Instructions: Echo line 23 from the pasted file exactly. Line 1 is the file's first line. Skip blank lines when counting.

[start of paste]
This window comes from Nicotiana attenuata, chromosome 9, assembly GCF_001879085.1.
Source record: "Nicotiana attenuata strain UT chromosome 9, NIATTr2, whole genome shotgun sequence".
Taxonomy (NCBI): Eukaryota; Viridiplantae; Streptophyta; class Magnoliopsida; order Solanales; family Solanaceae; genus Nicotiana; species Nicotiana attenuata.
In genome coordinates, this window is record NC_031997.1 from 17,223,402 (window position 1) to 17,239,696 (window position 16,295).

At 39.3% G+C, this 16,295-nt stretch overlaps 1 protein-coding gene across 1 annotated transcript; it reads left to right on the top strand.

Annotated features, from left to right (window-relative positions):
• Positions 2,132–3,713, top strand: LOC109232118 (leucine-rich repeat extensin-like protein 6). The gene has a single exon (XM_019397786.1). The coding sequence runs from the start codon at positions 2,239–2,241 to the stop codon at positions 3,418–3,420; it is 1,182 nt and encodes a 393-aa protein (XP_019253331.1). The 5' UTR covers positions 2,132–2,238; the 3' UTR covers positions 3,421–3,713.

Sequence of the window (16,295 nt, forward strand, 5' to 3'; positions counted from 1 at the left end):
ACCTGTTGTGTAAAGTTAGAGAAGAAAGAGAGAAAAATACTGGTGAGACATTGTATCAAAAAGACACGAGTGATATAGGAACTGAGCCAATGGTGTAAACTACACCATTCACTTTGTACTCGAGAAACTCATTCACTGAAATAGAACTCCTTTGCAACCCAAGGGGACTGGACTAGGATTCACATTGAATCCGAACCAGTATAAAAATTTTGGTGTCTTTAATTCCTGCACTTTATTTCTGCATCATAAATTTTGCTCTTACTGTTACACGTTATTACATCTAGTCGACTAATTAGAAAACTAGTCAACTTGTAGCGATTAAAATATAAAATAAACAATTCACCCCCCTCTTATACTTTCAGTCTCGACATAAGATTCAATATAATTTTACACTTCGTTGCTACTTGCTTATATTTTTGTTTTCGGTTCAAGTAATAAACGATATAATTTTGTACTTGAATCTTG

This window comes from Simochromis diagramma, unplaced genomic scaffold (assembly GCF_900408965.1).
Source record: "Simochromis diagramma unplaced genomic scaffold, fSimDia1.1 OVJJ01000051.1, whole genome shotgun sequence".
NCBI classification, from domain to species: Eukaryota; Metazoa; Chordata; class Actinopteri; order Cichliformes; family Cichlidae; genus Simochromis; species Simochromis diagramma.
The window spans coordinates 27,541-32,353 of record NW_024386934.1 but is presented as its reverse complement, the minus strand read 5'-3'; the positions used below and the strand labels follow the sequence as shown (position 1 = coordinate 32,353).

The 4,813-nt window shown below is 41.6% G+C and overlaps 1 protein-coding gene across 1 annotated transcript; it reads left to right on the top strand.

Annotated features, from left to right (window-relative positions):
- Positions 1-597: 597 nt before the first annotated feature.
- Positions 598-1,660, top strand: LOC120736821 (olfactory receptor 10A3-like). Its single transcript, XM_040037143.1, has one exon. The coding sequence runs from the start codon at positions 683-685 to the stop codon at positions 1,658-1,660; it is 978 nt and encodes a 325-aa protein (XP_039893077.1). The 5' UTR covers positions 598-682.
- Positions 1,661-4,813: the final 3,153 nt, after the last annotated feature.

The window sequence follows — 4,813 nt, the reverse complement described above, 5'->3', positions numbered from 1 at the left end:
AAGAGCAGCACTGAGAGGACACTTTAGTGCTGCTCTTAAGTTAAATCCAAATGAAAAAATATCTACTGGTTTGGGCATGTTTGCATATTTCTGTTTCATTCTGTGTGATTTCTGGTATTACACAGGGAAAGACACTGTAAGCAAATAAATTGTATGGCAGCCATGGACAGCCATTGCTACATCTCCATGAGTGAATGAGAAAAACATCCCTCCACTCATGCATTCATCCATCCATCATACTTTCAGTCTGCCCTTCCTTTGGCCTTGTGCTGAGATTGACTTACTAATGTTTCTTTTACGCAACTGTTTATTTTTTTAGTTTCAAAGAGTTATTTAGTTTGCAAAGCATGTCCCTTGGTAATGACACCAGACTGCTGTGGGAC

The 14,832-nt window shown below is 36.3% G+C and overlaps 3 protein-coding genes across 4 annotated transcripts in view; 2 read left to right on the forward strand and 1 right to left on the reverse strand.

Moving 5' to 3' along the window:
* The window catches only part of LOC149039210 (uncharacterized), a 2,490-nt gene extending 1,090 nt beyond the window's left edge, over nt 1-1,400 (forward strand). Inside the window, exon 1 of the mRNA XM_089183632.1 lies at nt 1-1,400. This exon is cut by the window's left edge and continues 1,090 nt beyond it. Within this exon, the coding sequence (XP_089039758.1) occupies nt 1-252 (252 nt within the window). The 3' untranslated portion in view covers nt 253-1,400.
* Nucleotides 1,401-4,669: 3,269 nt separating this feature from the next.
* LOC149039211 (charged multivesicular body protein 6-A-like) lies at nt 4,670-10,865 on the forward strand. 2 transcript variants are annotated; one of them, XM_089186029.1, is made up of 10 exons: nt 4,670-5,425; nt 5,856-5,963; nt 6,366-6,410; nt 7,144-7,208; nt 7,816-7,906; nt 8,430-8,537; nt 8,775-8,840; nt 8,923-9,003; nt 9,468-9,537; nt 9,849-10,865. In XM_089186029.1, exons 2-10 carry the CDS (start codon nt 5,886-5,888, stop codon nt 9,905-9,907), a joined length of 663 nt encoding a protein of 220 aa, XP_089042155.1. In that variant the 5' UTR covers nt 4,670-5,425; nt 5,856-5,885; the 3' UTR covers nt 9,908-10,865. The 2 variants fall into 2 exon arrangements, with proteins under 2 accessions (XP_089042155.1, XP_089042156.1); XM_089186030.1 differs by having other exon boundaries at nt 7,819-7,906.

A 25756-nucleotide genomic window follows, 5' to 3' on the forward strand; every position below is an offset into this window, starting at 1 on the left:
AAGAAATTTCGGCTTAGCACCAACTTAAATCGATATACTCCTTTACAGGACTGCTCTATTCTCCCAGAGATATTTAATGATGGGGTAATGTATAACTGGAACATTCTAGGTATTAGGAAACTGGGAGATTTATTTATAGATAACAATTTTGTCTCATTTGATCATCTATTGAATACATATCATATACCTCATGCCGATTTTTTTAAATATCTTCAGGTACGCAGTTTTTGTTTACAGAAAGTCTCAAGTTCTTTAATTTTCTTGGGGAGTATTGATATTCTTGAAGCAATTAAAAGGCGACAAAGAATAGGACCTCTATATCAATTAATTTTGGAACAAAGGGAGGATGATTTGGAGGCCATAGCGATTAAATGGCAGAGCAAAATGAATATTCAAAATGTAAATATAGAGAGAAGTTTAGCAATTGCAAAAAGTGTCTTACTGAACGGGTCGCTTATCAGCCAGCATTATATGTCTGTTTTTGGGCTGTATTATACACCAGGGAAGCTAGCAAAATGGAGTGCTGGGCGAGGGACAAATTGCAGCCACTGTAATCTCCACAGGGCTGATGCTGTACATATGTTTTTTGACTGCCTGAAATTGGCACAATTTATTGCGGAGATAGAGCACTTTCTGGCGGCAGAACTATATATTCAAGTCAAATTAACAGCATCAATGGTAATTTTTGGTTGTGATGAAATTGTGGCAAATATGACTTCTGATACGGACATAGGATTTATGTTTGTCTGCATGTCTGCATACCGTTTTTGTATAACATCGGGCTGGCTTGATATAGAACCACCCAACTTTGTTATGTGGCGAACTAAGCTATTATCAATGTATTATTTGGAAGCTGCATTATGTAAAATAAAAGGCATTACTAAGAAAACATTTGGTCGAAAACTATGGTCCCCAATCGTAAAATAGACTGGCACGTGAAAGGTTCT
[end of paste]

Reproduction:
* The window catches only part of LOC149039210 (uncharacterized), a 2,490-nt gene extending 1,090 nt beyond the window's left edge, over nt 1-1,400 (forward strand). Inside the window, exon 1 of the mRNA XM_089183632.1 lies at nt 1-1,400. This exon is cut by the window's left edge and continues 1,090 nt beyond it. Within this exon, the coding sequence (XP_089039758.1) occupies nt 1-252 (252 nt within the window). The 3' untranslated portion in view covers nt 253-1,400.